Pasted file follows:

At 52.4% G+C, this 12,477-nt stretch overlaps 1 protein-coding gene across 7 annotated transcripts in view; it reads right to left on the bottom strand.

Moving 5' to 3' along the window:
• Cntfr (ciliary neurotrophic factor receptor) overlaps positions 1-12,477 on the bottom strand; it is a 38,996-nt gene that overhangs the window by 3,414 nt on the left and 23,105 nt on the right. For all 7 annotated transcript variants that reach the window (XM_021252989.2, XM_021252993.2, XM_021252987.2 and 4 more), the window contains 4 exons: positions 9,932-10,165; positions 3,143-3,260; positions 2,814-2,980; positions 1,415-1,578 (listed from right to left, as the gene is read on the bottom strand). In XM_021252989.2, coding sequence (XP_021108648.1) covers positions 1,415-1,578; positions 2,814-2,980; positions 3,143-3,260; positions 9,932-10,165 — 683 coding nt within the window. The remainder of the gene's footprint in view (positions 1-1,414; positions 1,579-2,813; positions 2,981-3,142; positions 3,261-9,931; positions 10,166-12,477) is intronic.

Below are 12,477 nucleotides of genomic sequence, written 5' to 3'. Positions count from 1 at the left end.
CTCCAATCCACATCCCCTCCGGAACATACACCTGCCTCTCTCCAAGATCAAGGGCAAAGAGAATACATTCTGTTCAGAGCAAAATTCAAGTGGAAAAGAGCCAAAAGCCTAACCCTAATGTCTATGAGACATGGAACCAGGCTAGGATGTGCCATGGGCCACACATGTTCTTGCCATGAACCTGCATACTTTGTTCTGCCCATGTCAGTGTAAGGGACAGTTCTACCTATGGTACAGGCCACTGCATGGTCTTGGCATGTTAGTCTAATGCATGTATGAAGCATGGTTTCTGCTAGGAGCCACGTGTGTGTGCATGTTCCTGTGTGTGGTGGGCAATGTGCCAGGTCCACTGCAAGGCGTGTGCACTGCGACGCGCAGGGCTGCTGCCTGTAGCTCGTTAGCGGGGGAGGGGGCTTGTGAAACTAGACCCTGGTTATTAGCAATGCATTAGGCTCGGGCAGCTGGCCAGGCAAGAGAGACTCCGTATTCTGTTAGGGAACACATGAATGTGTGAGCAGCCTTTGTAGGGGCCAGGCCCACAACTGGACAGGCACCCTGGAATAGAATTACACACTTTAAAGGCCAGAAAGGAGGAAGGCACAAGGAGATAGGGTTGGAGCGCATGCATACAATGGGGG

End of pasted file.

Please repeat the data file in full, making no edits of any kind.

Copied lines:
At 52.4% G+C, this 12,477-nt stretch overlaps 1 protein-coding gene across 7 annotated transcripts in view; it reads right to left on the bottom strand.

Moving 5' to 3' along the window:
• Cntfr (ciliary neurotrophic factor receptor) overlaps positions 1-12,477 on the bottom strand; it is a 38,996-nt gene that overhangs the window by 3,414 nt on the left and 23,105 nt on the right. For all 7 annotated transcript variants that reach the window (XM_021252989.2, XM_021252993.2, XM_021252987.2 and 4 more), the window contains 4 exons: positions 9,932-10,165; positions 3,143-3,260; positions 2,814-2,980; positions 1,415-1,578 (listed from right to left, as the gene is read on the bottom strand). In XM_021252989.2, coding sequence (XP_021108648.1) covers positions 1,415-1,578; positions 2,814-2,980; positions 3,143-3,260; positions 9,932-10,165 — 683 coding nt within the window. The remainder of the gene's footprint in view (positions 1-1,414; positions 1,579-2,813; positions 2,981-3,142; positions 3,261-9,931; positions 10,166-12,477) is intronic.

Below are 12,477 nucleotides of genomic sequence, written 5' to 3'. Positions count from 1 at the left end.
CTCCAATCCACATCCCCTCCGGAACATACACCTGCCTCTCTCCAAGATCAAGGGCAAAGAGAATACATTCTGTTCAGAGCAAAATTCAAGTGGAAAAGAGCCAAAAGCCTAACCCTAATGTCTATGAGACATGGAACCAGGCTAGGATGTGCCATGGGCCACACATGTTCTTGCCATGAACCTGCATACTTTGTTCTGCCCATGTCAGTGTAAGGGACAGTTCTACCTATGGTACAGGCCACTGCATGGTCTTGGCATGTTAGTCTAATGCATGTATGAAGCATGGTTTCTGCTAGGAGCCACGTGTGTGTGCATGTTCCTGTGTGTGGTGGGCAATGTGCCAGGTCCACTGCAAGGCGTGTGCACTGCGACGCGCAGGGCTGCTGCCTGTAGCTCGTTAGCGGGGGAGGGGGCTTGTGAAACTAGACCCTGGTTATTAGCAATGCATTAGGCTCGGGCAGCTGGCCAGGCAAGAGAGACTCCGTATTCTGTTAGGGAACACATGAATGTGTGAGCAGCCTTTGTAGGGGCCAGGCCCACAACTGGACAGGCACCCTGGAATAGAATTACACACTTTAAAGGCCAGAAAGGAGGAAGGCACAAGGAGATAGGGTTGGAGCGCATGCATACAATGGGGG